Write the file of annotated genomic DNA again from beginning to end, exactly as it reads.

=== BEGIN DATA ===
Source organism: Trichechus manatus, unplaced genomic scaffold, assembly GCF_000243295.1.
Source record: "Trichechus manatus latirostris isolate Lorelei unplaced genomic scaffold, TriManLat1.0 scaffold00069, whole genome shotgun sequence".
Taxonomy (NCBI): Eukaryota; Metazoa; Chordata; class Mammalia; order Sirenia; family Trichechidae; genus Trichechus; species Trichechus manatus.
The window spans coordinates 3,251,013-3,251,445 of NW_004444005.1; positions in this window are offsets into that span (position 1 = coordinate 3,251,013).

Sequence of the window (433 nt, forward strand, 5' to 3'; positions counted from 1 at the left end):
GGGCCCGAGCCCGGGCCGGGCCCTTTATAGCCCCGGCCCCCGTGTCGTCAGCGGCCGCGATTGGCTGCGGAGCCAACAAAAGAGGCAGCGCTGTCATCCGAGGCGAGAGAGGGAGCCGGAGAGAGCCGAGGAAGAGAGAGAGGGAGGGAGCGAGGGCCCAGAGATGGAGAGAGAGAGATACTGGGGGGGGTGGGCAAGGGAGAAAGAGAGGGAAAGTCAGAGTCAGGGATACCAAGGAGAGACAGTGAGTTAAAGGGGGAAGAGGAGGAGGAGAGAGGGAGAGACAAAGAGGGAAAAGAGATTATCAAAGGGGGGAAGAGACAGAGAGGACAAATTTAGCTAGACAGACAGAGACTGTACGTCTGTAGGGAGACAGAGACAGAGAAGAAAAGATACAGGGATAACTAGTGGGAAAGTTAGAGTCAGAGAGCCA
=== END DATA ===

Source organism: Trichechus manatus, unplaced genomic scaffold, assembly GCF_000243295.1.
Source record: "Trichechus manatus latirostris isolate Lorelei unplaced genomic scaffold, TriManLat1.0 scaffold00069, whole genome shotgun sequence".
Taxonomy (NCBI): Eukaryota; Metazoa; Chordata; class Mammalia; order Sirenia; family Trichechidae; genus Trichechus; species Trichechus manatus.
The window spans coordinates 3,251,013-3,251,445 of NW_004444005.1; positions in this window are offsets into that span (position 1 = coordinate 3,251,013).

Sequence of the window (433 nt, forward strand, 5' to 3'; positions counted from 1 at the left end):
GGGCCCGAGCCCGGGCCGGGCCCTTTATAGCCCCGGCCCCCGTGTCGTCAGCGGCCGCGATTGGCTGCGGAGCCAACAAAAGAGGCAGCGCTGTCATCCGAGGCGAGAGAGGGAGCCGGAGAGAGCCGAGGAAGAGAGAGAGGGAGGGAGCGAGGGCCCAGAGATGGAGAGAGAGAGATACTGGGGGGGGTGGGCAAGGGAGAAAGAGAGGGAAAGTCAGAGTCAGGGATACCAAGGAGAGACAGTGAGTTAAAGGGGGAAGAGGAGGAGGAGAGAGGGAGAGACAAAGAGGGAAAAGAGATTATCAAAGGGGGGAAGAGACAGAGAGGACAAATTTAGCTAGACAGACAGAGACTGTACGTCTGTAGGGAGACAGAGACAGAGAAGAAAAGATACAGGGATAACTAGTGGGAAAGTTAGAGTCAGAGAGCCA